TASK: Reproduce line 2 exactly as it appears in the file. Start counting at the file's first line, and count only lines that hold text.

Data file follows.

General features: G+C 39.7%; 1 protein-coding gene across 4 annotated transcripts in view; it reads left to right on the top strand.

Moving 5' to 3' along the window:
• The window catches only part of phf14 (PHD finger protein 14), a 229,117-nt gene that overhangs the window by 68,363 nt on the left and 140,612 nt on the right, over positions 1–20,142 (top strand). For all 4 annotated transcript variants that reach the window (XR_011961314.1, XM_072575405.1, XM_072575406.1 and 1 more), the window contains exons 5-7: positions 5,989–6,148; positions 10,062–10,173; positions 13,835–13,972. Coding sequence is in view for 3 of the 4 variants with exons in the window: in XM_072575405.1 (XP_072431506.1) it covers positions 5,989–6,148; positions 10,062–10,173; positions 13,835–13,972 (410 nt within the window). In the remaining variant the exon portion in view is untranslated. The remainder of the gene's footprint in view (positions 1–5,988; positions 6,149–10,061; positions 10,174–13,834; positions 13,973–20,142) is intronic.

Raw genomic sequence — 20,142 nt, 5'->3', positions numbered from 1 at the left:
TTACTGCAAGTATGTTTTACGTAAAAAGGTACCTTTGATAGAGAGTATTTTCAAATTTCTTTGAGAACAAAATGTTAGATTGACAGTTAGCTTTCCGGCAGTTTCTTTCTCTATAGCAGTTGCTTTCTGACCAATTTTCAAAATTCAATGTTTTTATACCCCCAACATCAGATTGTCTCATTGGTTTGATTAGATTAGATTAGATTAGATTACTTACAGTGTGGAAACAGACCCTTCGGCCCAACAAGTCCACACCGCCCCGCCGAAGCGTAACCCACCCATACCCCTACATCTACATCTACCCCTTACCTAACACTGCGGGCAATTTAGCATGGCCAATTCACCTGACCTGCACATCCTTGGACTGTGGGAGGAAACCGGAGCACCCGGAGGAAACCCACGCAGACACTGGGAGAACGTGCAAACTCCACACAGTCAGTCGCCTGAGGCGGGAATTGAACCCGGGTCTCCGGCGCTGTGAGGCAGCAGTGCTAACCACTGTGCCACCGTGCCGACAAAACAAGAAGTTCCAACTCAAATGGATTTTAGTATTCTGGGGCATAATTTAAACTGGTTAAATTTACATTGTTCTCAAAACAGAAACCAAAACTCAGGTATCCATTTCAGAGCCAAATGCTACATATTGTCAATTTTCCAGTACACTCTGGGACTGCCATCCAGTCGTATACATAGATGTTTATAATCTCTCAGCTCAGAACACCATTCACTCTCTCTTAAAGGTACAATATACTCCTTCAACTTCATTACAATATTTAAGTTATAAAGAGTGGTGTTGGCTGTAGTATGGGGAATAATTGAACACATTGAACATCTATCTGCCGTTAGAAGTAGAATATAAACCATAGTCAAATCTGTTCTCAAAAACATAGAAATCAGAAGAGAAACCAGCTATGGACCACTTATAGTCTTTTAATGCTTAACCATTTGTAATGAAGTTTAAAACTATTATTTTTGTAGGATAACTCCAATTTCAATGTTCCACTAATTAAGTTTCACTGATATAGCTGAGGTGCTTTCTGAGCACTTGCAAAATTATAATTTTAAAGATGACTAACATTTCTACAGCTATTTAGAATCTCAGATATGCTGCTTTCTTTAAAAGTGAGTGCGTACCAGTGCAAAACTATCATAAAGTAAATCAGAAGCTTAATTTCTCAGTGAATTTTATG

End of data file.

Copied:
Moving 5' to 3' along the window: